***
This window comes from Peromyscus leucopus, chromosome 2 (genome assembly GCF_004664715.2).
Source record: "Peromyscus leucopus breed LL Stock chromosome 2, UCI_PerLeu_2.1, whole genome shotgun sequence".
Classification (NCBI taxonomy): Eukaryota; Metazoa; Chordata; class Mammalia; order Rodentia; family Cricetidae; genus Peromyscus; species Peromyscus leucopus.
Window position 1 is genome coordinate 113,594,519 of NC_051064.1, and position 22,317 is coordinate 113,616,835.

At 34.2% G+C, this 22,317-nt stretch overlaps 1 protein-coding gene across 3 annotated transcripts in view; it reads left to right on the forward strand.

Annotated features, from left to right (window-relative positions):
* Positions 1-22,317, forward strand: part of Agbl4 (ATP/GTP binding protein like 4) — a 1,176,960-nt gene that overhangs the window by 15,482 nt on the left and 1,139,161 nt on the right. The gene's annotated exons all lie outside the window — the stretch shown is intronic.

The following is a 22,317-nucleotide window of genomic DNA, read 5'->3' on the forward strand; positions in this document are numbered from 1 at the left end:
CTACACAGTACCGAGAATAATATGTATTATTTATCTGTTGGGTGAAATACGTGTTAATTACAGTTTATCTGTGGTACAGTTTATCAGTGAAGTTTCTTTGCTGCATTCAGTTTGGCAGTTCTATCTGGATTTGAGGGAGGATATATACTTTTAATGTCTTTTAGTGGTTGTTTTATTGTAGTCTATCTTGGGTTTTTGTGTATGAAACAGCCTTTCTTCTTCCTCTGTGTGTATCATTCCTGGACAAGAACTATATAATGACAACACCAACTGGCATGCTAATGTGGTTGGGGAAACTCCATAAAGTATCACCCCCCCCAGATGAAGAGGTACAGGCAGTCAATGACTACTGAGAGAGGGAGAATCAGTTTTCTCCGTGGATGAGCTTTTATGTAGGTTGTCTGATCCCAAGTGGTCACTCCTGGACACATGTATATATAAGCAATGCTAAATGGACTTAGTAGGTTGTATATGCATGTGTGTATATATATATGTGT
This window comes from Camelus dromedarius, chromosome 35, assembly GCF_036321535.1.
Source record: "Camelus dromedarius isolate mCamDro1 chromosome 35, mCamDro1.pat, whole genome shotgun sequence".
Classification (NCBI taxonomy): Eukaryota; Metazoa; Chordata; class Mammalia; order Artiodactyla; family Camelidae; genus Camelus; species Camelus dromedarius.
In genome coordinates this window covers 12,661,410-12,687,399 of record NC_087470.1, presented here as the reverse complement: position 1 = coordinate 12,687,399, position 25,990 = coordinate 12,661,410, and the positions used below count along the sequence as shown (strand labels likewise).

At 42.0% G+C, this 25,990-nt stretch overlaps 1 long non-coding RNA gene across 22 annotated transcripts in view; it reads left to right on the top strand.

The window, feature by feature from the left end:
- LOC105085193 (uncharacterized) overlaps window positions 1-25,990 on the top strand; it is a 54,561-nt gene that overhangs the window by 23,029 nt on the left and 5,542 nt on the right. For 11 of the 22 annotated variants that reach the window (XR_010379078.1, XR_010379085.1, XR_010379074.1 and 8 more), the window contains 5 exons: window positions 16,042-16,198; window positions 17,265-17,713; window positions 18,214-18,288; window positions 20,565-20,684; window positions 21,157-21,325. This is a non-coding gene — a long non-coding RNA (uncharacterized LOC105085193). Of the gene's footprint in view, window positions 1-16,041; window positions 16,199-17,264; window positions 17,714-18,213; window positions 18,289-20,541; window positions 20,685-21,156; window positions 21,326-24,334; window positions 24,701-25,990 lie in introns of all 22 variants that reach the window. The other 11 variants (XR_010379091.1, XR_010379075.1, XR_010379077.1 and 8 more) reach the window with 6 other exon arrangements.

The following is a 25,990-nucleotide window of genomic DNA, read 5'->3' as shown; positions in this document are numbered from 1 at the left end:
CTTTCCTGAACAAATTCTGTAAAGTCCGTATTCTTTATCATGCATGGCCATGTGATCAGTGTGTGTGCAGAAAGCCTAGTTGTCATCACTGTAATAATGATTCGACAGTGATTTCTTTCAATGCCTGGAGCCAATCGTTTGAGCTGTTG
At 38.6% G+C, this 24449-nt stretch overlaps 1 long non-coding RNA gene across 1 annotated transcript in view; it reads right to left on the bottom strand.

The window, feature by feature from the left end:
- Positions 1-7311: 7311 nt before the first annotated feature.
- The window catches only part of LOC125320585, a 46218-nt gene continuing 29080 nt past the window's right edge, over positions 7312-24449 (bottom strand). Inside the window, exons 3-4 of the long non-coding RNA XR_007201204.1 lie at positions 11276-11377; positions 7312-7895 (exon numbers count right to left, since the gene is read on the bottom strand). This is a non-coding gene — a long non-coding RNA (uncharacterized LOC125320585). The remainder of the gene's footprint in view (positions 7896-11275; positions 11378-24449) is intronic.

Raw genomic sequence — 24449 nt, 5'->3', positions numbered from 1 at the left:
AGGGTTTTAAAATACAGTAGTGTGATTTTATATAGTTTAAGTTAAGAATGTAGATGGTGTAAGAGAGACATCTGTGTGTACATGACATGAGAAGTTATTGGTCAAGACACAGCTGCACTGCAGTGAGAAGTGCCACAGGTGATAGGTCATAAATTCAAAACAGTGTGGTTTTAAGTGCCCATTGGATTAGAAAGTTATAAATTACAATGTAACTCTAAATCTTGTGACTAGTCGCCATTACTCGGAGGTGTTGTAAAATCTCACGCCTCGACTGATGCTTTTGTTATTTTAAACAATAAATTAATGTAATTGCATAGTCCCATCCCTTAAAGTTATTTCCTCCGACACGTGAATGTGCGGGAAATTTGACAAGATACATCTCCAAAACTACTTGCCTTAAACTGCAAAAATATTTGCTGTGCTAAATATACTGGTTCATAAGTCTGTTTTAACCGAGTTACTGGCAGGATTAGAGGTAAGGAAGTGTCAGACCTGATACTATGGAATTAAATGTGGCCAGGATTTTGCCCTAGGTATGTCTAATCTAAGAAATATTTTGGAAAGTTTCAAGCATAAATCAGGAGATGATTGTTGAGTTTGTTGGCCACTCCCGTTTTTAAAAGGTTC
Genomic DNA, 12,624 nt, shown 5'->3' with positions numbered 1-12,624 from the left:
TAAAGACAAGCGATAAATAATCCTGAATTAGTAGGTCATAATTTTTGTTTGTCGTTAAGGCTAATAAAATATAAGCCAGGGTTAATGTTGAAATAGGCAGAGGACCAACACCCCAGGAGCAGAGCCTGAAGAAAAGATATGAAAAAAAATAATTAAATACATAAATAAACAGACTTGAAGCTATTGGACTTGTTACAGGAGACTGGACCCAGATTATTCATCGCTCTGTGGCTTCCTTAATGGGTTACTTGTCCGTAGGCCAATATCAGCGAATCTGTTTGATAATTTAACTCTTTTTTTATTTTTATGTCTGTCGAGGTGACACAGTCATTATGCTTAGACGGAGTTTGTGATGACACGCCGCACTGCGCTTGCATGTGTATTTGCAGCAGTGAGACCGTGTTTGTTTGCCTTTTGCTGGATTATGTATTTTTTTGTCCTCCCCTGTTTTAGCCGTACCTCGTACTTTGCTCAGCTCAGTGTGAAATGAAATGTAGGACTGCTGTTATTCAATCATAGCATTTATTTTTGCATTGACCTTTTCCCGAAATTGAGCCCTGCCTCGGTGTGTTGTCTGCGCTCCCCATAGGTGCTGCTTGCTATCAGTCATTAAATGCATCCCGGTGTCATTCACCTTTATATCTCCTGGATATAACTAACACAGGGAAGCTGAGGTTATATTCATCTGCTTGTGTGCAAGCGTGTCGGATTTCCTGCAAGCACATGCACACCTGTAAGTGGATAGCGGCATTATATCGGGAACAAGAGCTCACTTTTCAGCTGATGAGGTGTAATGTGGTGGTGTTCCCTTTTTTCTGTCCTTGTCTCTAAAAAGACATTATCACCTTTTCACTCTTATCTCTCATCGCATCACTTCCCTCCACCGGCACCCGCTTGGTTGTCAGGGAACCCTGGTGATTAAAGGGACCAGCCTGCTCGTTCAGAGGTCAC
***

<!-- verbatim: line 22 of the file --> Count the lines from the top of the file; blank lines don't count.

- The window catches only part of LOC125320585, a 46218-nt gene continuing 29080 nt past the window's right edge, over positions 7312-24449 (bottom strand). Inside the window, exons 3-4 of the long non-coding RNA XR_007201204.1 lie at positions 11276-11377; positions 7312-7895 (exon numbers count right to left, since the gene is read on the bottom strand). This is a non-coding gene — a long non-coding RNA (uncharacterized LOC125320585). The remainder of the gene's footprint in view (positions 7896-11275; positions 11378-24449) is intronic.